That Saturday, I wrote down the name of each student on a separate sheet of paper, and I listed what everyone else had said about that individual. On Monday I gave each student his or her list. Before long, the entire class was smiling. "Really?" I heard the whispers. "I never knew that meant anything to anyone!" "I didn’t know others liked me so much!" Then Mark said, "Thank you for teaching me, Sister."


  No one ever mentioned those pieces of paper in class again. I never knew if they discussed them after class or with their parents.


  Soon I was asked to teach junior-high math. The years flew by, and before I knew it Mark was in my classroom again. He was more handsome and more polite than ever. Maybe since he had to listen carefully to my instruction in the "new math", he did not talk as much in the ninth grade as he had in the third.


  That group of students moved on.


  Several years later, after I returned from vacation, my parents met me at the airport. Mother gave Dad a side-ways glance and simply said, "Dad?" My father cleared his throat as he usually did before saying something important. "The Eklunds called last night," he began. "Really?" I said. "I haven’t heard from them in years. I wonder how Mark is." Dad responded quietly. "Mark was killed in Vietnam," he said. "The funeral is tomorrow, and his parents would like it if you could attend."


  I had never seen a serviceman in a military coffin before. Mark looked so handsome, so mature.


  After the funeral, Mark’s mother and father found me. "We want to show you something," his father said. "They found this on Mark when he was killed. We thought you might recognize it." Opening a billfold, he carefully removed two worn and frazzled pieces of notebook paper that had obviously been taped, folded and refolded many times. I knew without looking that the pieces of paper were the ones on which I had listed all the good things that Mark’s classmates had said about him. "Thank you so much for doing that." Mark’s mother said. "As you can see, Mark behaved better and better at school. It’s all because of you and your list."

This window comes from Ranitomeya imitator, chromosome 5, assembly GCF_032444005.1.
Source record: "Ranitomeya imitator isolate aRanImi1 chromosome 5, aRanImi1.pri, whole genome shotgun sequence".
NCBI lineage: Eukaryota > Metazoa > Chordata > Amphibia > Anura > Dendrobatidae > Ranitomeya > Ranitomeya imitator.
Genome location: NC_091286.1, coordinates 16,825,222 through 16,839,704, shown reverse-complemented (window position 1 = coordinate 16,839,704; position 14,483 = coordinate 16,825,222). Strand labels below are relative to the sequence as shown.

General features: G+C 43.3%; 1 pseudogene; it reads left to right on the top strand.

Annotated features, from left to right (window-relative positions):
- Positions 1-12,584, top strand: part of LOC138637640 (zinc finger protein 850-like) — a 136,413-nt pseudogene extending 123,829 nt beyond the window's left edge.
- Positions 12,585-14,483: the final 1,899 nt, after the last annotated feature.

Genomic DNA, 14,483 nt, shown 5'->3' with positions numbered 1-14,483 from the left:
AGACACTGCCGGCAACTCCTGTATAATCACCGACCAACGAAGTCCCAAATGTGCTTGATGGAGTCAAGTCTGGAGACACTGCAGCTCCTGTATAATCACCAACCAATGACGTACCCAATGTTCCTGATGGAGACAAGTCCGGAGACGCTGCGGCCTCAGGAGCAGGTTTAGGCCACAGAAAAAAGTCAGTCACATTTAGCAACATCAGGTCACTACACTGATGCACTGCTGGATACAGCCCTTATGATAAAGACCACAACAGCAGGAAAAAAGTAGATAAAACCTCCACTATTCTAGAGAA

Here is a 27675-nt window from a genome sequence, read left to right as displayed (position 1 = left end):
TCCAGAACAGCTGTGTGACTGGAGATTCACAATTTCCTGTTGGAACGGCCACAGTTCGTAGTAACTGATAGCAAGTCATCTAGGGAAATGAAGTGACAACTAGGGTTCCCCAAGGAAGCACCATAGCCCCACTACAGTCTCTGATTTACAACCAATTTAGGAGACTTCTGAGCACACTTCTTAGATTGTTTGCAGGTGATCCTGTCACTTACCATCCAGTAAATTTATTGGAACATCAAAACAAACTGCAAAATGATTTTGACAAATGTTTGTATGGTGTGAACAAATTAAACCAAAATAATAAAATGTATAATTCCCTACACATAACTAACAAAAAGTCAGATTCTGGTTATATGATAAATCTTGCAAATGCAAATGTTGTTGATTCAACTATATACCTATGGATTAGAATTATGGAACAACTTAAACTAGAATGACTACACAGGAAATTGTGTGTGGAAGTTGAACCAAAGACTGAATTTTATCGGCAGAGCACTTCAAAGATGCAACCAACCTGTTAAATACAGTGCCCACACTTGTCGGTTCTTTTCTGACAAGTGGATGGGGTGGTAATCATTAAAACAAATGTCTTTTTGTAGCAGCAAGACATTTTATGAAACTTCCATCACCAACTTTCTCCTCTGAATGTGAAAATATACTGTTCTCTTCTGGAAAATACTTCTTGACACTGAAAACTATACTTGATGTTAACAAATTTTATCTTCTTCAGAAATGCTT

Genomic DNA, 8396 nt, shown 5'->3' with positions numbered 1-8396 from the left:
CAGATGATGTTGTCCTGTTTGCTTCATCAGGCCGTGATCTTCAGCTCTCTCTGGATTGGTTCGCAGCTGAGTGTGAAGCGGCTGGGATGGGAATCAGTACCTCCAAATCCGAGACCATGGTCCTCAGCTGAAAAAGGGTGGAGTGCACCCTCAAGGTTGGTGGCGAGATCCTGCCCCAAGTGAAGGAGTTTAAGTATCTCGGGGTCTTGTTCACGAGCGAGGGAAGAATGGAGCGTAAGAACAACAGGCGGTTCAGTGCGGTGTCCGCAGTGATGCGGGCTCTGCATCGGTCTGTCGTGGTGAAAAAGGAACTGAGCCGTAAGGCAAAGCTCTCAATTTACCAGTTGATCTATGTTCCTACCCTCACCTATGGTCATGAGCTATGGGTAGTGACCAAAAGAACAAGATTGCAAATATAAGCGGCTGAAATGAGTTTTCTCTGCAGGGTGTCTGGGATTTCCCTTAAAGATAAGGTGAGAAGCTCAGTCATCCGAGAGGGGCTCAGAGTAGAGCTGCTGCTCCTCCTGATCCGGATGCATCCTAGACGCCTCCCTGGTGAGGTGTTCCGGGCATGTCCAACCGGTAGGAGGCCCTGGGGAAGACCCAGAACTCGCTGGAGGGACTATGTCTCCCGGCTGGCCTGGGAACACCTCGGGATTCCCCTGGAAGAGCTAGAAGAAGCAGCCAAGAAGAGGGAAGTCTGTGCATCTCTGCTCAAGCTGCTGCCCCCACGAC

Mark’s classmates started to gather around us. Charlie smiled rather sheepishly and said, "I still have my list. It’s in the top drawer of my desk at home." Chuck’s wife said, "Chuck asked me to put this in our wedding album." "I have mine too," Marilyn said. "It’s in my diary." Then Vicki, another classmate, reached into her pocketbook, took out her wallet and showed her worn list to the group. "I carry this with me at all times," Vicki said without batting an eyelash. "I think we all saved our lists."


  That’s when I finally sat down and cried.


  Sometimes the smallest things could mean the most to others. The density of people in society is so thick that we forget life will end one day and we don’t know when that one day will be. Compliment the people you love and care about, before it is too late.